In Rukavina, we acknowledged that taxpayer status alone does not confer standing. 684 N.W.2d at 531. Simple “disagreement with policy or the exercise of discretion by those responsible for executing the law” does not supply the “unlawful disbursements” or “illegal action” of public funds required for standing to support a taxpayer challenge. Id. When the taxpayer's individual challenges to the state action “are based primarily on appellants' disagreement with policy or the exercise of discretion by those responsible for executing the law,” they are insufficient to confer standing. Id.
More restrictive criteria for determining taxpayer standing in the federal courts do not apply to actions that fall under the jurisdiction of the Minnesota Courts inasmuch as: "A state may grant greater rights to its citizens than are granted by the US Constitution; however, a State Constitution may not limit or take away rights granted or protected by the US Constitution." Kent Law School: Sources of law (lecture notes) top of page 2: http://www.kentlaw.edu/faculty/rbrill/classes/BrillTortsF2009Eve/CoursePages/courseinfo/orient2hndout.pdf
However, even using the more restrictive criteria used by federal courts for determining taxpayer standing, Petitioner has met the burden of showing he has standing to seek mandamus relief. In Flast v. Cohen, 392 U.S. 83 (1968), the U.S. Supreme Court held that a taxpayer has standing to sue the government to prevent an unconstitutional use of taxpayer funds, and set forth a two part test to determine whether a plaintiff has standing to sue. First, by virtue only of his liability to pay taxes, "a taxpayer will be a proper party to allege the unconstitutionality only of exercises of congressional power under the taxing and spending clause of Art. I, § 8, of the Constitution." *479 Id., at 102, 88 S.Ct., at 1954. Second, the Court required the taxpayer to "show that the challenged enactment exceeds specific constitutional limitations upon the exercise of the taxing and spending power and not simply that the enactment is generally beyond the powers delegated to Congress by Art. I, § 8." Id., at 102-103, 88 S.Ct., at 1954."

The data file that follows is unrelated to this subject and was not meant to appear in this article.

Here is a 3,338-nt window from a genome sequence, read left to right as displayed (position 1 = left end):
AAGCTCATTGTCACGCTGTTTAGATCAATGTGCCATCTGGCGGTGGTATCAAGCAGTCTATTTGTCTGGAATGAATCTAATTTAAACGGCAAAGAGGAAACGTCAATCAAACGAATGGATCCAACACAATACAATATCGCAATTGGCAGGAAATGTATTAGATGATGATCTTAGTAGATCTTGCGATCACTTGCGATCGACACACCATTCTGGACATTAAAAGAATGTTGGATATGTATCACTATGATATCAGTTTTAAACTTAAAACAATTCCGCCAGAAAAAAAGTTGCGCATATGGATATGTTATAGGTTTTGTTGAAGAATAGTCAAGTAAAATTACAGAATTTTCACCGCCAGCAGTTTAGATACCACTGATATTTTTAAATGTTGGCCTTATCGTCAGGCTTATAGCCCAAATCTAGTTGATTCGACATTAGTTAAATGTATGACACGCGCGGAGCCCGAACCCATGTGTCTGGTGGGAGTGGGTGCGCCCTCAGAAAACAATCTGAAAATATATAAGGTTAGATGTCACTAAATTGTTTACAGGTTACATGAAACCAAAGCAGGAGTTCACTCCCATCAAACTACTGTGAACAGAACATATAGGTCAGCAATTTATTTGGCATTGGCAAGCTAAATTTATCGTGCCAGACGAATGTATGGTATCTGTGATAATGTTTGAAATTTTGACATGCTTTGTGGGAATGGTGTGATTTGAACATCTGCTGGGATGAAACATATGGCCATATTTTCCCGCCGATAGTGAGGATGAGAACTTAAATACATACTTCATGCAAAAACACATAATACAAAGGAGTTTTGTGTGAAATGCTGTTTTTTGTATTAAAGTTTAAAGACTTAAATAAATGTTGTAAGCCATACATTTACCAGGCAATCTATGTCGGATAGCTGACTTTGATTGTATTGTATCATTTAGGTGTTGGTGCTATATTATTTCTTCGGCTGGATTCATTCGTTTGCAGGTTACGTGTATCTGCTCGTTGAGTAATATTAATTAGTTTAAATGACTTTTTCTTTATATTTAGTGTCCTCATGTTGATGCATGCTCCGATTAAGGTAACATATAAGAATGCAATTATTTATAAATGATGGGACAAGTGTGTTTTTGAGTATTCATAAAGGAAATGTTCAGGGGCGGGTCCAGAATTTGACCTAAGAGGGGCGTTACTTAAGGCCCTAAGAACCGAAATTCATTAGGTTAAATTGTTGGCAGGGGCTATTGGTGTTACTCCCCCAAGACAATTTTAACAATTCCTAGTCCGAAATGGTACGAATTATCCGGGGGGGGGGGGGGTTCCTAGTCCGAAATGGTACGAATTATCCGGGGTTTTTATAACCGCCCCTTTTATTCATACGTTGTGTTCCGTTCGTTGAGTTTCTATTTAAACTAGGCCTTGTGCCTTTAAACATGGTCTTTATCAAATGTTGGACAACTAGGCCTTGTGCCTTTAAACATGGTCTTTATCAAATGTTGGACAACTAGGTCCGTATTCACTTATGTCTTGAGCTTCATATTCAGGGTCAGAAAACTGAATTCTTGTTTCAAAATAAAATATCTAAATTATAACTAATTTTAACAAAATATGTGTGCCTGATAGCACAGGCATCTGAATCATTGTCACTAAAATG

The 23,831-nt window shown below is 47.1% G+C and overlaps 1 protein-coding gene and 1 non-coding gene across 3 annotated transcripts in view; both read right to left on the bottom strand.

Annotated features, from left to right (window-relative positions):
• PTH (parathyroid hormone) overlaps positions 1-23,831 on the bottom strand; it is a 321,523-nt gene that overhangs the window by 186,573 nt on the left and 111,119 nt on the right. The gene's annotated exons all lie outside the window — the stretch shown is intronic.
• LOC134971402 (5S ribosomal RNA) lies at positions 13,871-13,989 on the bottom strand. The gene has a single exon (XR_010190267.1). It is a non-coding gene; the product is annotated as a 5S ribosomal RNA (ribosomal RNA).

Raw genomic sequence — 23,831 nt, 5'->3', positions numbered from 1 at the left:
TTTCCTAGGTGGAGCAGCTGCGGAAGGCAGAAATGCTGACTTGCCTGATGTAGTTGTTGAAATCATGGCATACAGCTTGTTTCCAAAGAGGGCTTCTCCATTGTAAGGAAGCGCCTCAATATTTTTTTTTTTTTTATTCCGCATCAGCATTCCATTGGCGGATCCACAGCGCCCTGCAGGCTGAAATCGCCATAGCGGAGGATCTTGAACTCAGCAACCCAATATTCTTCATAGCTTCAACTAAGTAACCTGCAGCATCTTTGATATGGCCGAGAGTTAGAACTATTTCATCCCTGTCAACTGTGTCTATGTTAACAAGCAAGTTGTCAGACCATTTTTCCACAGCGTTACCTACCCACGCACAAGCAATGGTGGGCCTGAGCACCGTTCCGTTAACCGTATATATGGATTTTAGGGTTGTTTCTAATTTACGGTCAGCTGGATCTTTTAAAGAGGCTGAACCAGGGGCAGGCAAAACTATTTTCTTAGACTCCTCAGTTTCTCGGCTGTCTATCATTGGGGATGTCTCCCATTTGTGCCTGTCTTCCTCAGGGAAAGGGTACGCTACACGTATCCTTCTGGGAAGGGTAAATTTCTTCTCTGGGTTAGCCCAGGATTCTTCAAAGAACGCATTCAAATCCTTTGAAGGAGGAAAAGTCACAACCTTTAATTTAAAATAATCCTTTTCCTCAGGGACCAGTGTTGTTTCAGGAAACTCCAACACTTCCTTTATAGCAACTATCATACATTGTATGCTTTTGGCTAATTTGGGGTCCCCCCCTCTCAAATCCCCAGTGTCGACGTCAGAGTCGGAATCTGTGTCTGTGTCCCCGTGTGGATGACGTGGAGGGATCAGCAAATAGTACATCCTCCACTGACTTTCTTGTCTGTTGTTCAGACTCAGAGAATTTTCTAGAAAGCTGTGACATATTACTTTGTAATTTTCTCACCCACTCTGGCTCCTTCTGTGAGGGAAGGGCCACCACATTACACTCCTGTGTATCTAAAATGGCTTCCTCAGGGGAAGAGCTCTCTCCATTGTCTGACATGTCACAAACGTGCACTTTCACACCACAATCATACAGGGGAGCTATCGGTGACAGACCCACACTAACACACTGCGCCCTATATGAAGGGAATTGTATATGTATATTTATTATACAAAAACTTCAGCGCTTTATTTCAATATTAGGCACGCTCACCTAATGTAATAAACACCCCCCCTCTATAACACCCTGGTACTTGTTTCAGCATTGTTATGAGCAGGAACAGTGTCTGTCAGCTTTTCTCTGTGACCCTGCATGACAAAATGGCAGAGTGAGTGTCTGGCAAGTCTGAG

THE POWER OF THE LEGISLATURE TO REPEAL HOME RULE CHARTERS
The question of whether the legislature has authority to repeal any provision of a home rule charter is purely academic because the Vikings Stadium Act involved no attempt to repeal any provisions of the Minneapolis City Charter. However, this issue will be examined here because it is raised in arguments advanced by Respondent.
The Vikings Stadium Act and Chapter 15, sections 9 and 13 of the Minneapolis City Charter deal with the use of City of Minneapolis, local-option sales tax revenues, and the issue of whether voter approval is required when city tax revenues are used to fund a stadium project. The City Attorney's office advances two basic arguments:
1) Chapter 15, sections 9 and 13 of the Minneapolis Charter provisions don't apply / are not triggered by the Vikings Stadium Act, because under the Act, the City of Minneapolis shall not issue bonds, and therefore shall incur no debt; and because the Vikings Stadium Act assigns control of local-option sale tax revenues to the state as needed to repay the City's share of State-issued bonds and cover the City's share of other costs, City of Minneapolis, local-option sales tax revenues are deemed to not be city resources within the meaning of any law or charter provision.
2) Even if, for the sake of argument, one grants that a Minneapolis Charter provision which requires a referendum is triggered by the Vikings Stadium Act, the legislature's intent was to over-ride / circumvent it. After all, the legislature has the power to repeal local laws. Although the Viking Stadium Act does not expressly forbid a referendum on the use of these tax revenues to fund the stadium project, it does direct the City Council to approve the legislation. Moreover, as the lawyers representing the City Attorney point out in their brief, on page 9: "...The stadium legislation did not allow for approval by submitting the question to the voters for a referendum (nor was this even possible given the 30 day timeframe allowed by the legislation for local approval.)"